Republican State Representatives Steve Holt and Skyler Wheeler supported a bill that would add political ideology as a protected class to the Iowa Civil Rights Code.
House Study Bill 67 would add political ideology to protected classes of age, race, color, creed, sex, sexual orientation, gender identity, religion, national origin, disability, marital status and familial status.
This would prohibit discrimination in employment, wages, public accommodations, housing, education and credit practices based upon certain characteristics of a person. A person who claims to be aggrieved by an unfair or discriminatory practice prohibited by the Iowa Civil Rights Act may file a complaint with the Iowa Civil Rights Commission.
Kennan Crow of One Iowa (an LGBTQ organization) spoke against the bill.
“It’s not that we’re necessarily against the principle of protecting peoples’ political activities when we’re talking about employment, housing…our primary concern is we believe using a protected class to do this is the wrong vehicle to do so,” Crow said.
Crow suggested protecting individuals involved in certain activities like running for office or attending rallies. He added that utilizing the Civil Rights Act to include additional protected classes may create unintended consequences. Crow said that if you have a molehill in your backyard, you don’t bulldoze the entire block.
“Our belief is that protected classes should be, for the most part, immutable,” he said.
Crow said religion is a little dicey, but everything else in the Civil Rights Code is “immutable.”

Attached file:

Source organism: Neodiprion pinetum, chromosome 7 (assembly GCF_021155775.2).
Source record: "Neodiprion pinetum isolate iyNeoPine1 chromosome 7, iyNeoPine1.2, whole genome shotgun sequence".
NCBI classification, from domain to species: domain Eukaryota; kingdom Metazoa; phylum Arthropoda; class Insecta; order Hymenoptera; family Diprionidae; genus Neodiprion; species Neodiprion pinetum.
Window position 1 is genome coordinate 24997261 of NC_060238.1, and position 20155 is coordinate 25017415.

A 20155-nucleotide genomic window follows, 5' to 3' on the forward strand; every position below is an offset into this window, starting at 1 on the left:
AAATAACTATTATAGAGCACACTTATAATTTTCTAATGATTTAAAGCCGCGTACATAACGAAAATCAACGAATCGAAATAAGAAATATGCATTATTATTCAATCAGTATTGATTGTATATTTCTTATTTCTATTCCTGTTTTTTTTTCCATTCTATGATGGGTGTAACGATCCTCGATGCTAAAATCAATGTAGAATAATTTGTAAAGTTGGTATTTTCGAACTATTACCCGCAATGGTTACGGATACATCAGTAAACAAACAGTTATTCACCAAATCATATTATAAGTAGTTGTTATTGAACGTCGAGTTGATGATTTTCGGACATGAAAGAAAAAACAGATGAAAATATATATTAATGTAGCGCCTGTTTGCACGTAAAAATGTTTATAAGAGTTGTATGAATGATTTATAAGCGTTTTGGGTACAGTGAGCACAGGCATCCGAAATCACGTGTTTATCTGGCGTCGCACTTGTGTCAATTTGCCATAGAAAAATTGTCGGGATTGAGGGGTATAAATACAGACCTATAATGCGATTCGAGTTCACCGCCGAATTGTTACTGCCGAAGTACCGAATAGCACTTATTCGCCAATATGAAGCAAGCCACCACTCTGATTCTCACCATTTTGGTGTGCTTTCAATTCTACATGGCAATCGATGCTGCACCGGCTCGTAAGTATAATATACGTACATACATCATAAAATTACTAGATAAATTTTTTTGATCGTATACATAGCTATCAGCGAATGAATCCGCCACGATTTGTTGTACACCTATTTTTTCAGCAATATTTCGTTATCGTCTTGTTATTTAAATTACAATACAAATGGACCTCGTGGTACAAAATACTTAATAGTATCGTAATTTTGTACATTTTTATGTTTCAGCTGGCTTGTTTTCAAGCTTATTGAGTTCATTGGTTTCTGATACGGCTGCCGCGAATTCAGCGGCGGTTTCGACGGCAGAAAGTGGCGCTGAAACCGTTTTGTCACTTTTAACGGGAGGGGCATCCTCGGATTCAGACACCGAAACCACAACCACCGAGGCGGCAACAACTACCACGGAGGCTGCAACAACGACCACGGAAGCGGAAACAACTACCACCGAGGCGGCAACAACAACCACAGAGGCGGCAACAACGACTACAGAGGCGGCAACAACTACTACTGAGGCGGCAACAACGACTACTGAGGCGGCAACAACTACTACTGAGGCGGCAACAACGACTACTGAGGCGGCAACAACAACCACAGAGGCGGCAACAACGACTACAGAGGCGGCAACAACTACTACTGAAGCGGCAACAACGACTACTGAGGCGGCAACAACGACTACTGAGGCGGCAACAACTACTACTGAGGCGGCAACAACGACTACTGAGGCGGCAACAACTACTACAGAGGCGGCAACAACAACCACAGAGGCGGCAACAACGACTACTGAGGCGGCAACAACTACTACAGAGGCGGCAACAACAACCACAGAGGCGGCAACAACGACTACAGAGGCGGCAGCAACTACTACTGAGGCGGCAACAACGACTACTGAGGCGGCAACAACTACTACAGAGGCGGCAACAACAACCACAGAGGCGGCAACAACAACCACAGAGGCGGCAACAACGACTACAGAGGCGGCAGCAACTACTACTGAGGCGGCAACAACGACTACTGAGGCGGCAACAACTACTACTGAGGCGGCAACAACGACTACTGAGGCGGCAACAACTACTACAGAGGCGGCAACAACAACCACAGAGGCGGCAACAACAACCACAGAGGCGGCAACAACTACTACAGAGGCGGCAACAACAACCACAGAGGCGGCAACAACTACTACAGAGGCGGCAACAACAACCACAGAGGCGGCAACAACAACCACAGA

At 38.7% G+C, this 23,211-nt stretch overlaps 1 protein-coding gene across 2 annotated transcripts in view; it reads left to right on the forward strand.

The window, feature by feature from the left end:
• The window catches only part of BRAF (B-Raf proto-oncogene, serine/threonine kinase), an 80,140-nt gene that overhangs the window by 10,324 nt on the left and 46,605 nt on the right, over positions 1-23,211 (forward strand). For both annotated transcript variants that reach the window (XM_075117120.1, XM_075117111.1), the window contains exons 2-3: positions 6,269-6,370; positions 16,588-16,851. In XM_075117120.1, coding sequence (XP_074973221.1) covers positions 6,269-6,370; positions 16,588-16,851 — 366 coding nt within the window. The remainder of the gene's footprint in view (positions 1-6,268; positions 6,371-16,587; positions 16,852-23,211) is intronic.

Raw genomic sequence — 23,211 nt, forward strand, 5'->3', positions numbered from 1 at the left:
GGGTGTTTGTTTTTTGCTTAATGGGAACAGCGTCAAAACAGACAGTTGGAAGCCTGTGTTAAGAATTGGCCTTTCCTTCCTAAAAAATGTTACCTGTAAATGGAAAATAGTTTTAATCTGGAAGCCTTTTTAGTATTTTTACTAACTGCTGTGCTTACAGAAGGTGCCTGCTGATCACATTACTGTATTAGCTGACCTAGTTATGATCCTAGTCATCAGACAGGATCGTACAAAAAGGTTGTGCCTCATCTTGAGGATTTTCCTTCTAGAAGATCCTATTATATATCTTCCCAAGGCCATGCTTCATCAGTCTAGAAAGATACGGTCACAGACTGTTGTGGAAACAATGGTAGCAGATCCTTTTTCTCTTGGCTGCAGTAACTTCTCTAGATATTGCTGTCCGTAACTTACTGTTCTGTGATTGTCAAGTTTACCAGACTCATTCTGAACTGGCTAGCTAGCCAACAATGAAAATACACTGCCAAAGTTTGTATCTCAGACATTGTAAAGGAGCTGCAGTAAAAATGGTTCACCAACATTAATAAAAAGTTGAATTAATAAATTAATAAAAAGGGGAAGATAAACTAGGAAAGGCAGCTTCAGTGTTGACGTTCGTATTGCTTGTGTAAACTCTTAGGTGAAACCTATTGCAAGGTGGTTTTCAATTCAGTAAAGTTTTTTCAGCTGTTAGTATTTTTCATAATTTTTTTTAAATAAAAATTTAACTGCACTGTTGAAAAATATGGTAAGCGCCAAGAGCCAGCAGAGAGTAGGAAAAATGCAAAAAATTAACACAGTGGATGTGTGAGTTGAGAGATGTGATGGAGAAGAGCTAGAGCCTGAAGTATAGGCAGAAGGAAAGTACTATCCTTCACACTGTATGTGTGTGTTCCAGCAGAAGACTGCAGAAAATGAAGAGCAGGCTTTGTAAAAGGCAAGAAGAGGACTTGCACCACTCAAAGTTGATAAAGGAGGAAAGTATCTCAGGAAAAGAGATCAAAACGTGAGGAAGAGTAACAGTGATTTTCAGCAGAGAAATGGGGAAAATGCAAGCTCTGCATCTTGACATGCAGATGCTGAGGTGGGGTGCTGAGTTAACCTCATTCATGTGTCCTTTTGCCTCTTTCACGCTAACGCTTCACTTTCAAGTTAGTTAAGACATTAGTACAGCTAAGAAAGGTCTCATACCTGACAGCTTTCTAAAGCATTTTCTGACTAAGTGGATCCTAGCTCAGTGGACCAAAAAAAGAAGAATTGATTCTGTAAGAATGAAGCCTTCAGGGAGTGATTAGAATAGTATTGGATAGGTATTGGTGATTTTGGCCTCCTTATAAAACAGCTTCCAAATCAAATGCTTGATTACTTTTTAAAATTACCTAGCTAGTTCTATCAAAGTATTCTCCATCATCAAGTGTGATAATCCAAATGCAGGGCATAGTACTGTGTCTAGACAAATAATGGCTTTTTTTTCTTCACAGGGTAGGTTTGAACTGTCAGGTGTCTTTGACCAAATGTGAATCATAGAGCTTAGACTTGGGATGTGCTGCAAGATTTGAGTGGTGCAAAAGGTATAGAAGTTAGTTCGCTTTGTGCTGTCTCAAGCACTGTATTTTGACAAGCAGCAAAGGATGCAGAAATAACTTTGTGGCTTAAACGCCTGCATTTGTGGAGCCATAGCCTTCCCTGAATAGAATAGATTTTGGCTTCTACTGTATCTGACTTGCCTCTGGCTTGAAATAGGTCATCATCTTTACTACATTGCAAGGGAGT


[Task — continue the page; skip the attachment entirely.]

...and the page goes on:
“Political ideology is something that our minds change on,” he said.
Pete Hird with the Iowa Federation of Labor spoke against the bill. He expressed concern there is no definition of political ideology. Hird added the group wants to protect people from discrimination, but they don’t want to go too far.
Democrat State Rep. Mary Wolfe said she appreciated Crow’s comments because she hasn’t had much time to consider all of the potential consequences.
“I agree that we all embrace the concept of freedom of speech, freedom of thought and all of that, but I’m not sure at this point that this is the correct vehicle,” she said.
Rep. Wheeler said he wouldn’t have thought of the bill a few years ago, but considering the current cancel culture, he believes it may be necessary.
Wheeler expressed concern with people being “shut down” if they have the “wrong views.”
“The media has fed into this, many Democrat politicians have fed into it already,” he said. “They’ve tried to target those who have supported President Trump. You can’t go after people just because they supported this candidate or this party or this position.”
Wolfe pointed out the bill would only apply to the state, and not individual people.
Holt said that is correct.
Holt, who filed the bill, said he has always believed the idea of protected classes is perplexing. He acknowledged they are well-meaning, but the concept of elevating one group’s rights over another group’s rights has always seemed unconstitutional.
Cancel culture and wokeness, Holt said, reflect the necessity of the bill. The media and big tech are destroying those who do not agree with their philosophy. He pointed to comments by political leaders and media pundits suggesting supporters of President Trump need to be reprogrammed or reeducated.
“I would be just as upset if it was the other way around,” Holt said. “The pendulum always swings one way, then swings the other way.”
Holt said there must be concern for protecting speech and ideology whether people agree with that speech or that ideology or not. A 20-year veteran of the Marines, Holt said at 62 years old, he’s been in a lot of places in the world and is familiar with this philosophy and mindset.
“It’s resulted in horrific events in human history,” he said. “The woke culture, philosophy of intolerance and hatred is a profound danger and disturbing. It is not how our country has been able to be peaceful since 1776.”